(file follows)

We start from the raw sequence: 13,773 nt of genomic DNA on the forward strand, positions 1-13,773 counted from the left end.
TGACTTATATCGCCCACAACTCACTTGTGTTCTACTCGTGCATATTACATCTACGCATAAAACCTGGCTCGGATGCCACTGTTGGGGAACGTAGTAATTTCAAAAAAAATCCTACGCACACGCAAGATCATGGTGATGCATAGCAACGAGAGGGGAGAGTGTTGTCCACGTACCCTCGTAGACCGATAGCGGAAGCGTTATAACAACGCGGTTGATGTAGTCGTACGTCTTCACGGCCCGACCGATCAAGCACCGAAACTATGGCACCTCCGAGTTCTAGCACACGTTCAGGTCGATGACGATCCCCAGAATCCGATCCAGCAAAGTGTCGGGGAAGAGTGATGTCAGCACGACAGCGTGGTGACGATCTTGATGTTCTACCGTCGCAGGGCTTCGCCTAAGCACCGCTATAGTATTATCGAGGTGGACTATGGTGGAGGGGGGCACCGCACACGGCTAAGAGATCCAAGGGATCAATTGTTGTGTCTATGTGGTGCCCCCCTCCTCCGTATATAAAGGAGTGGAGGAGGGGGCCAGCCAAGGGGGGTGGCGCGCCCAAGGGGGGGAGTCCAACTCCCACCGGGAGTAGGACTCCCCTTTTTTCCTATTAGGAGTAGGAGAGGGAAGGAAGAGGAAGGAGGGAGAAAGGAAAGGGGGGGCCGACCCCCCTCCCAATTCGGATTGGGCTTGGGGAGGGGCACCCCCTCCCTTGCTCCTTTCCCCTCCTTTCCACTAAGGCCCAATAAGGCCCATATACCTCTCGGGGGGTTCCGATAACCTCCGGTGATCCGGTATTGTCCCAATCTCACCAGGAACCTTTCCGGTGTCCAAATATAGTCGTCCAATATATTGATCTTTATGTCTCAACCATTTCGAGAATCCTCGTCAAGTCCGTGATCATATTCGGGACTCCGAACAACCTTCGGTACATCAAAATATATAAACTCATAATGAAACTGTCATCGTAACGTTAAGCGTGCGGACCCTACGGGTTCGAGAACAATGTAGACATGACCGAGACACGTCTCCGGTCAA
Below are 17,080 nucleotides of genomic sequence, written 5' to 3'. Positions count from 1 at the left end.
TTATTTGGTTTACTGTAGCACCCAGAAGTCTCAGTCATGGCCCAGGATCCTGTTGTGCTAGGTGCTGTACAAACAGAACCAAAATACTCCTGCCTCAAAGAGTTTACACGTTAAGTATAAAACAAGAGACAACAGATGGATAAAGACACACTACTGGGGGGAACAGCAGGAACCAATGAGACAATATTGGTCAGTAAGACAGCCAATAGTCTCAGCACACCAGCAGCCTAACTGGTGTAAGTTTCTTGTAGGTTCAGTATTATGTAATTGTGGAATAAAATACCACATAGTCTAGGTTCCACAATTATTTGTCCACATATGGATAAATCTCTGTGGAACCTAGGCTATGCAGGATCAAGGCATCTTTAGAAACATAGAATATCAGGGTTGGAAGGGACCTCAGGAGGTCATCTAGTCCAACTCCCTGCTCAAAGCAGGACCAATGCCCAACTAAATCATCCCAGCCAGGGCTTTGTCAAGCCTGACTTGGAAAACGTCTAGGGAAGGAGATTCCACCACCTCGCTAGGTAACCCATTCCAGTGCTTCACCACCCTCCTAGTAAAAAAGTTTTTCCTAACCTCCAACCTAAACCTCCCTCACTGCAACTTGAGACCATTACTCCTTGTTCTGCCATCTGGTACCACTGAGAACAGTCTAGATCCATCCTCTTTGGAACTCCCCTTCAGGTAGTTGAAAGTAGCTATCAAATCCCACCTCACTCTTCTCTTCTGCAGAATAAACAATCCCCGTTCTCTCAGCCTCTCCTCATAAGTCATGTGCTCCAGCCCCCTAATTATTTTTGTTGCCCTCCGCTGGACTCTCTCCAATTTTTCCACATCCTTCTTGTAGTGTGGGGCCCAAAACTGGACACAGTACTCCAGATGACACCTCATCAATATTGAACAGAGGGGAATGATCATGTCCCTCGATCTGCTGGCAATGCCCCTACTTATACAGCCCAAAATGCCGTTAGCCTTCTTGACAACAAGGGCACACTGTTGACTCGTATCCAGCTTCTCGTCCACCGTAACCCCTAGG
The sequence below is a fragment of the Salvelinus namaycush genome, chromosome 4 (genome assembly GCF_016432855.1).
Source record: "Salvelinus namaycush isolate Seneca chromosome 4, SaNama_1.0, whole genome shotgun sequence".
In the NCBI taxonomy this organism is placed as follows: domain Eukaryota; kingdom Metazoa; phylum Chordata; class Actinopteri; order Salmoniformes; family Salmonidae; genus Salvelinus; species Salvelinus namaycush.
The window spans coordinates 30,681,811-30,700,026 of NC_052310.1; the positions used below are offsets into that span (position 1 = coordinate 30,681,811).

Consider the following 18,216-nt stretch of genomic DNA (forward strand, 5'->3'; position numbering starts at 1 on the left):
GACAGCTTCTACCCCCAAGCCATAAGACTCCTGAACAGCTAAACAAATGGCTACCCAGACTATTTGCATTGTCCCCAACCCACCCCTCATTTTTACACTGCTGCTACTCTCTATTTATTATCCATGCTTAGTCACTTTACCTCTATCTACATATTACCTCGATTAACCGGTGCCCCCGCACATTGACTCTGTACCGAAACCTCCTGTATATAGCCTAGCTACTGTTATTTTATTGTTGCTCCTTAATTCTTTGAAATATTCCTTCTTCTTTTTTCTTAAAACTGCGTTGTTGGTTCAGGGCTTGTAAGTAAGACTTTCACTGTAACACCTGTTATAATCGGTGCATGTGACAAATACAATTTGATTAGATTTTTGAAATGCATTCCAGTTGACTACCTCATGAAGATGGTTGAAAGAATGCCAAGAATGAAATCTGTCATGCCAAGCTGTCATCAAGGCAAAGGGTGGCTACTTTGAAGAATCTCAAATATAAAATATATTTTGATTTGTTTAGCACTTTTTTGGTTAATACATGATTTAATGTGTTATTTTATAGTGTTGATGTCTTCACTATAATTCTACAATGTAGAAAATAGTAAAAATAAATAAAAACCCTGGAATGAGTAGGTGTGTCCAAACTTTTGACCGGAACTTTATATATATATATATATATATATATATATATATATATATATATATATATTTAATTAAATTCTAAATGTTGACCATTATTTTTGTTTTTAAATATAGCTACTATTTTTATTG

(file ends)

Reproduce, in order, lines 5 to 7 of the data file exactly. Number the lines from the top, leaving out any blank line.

The sequence below is a fragment of the Salvelinus namaycush genome, chromosome 4 (genome assembly GCF_016432855.1).
Source record: "Salvelinus namaycush isolate Seneca chromosome 4, SaNama_1.0, whole genome shotgun sequence".
In the NCBI taxonomy this organism is placed as follows: domain Eukaryota; kingdom Metazoa; phylum Chordata; class Actinopteri; order Salmoniformes; family Salmonidae; genus Salvelinus; species Salvelinus namaycush.